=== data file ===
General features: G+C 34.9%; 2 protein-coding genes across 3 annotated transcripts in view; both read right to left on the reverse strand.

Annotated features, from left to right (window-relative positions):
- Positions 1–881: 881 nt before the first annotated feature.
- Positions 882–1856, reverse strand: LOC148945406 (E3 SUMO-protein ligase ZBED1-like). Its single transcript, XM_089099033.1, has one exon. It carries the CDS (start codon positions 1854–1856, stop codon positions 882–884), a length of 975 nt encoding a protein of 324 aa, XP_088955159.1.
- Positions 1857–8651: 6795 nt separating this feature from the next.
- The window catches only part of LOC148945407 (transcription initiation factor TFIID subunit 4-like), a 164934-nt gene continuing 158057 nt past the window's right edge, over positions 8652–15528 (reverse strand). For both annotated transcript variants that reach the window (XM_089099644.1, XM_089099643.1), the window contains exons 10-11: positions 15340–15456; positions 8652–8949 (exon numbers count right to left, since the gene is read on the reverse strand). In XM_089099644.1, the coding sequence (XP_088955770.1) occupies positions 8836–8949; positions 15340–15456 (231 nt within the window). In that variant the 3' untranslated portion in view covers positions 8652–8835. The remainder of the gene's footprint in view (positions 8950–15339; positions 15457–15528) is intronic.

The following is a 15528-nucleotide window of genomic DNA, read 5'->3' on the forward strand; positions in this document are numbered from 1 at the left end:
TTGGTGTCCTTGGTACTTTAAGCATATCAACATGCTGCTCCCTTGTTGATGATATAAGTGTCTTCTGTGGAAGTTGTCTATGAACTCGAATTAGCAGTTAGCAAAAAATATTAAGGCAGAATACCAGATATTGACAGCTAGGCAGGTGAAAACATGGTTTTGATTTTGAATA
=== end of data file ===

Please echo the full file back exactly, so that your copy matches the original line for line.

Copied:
General features: G+C 34.9%; 2 protein-coding genes across 3 annotated transcripts in view; both read right to left on the reverse strand.

Annotated features, from left to right (window-relative positions):
- Positions 1–881: 881 nt before the first annotated feature.
- Positions 882–1856, reverse strand: LOC148945406 (E3 SUMO-protein ligase ZBED1-like). Its single transcript, XM_089099033.1, has one exon. It carries the CDS (start codon positions 1854–1856, stop codon positions 882–884), a length of 975 nt encoding a protein of 324 aa, XP_088955159.1.
- Positions 1857–8651: 6795 nt separating this feature from the next.
- The window catches only part of LOC148945407 (transcription initiation factor TFIID subunit 4-like), a 164934-nt gene continuing 158057 nt past the window's right edge, over positions 8652–15528 (reverse strand). For both annotated transcript variants that reach the window (XM_089099644.1, XM_089099643.1), the window contains exons 10-11: positions 15340–15456; positions 8652–8949 (exon numbers count right to left, since the gene is read on the reverse strand). In XM_089099644.1, the coding sequence (XP_088955770.1) occupies positions 8836–8949; positions 15340–15456 (231 nt within the window). In that variant the 3' untranslated portion in view covers positions 8652–8835. The remainder of the gene's footprint in view (positions 8950–15339; positions 15457–15528) is intronic.

The following is a 15528-nucleotide window of genomic DNA, read 5'->3' on the forward strand; positions in this document are numbered from 1 at the left end:
TTGGTGTCCTTGGTACTTTAAGCATATCAACATGCTGCTCCCTTGTTGATGATATAAGTGTCTTCTGTGGAAGTTGTCTATGAACTCGAATTAGCAGTTAGCAAAAAATATTAAGGCAGAATACCAGATATTGACAGCTAGGCAGGTGAAAACATGGTTTTGATTTTGAATA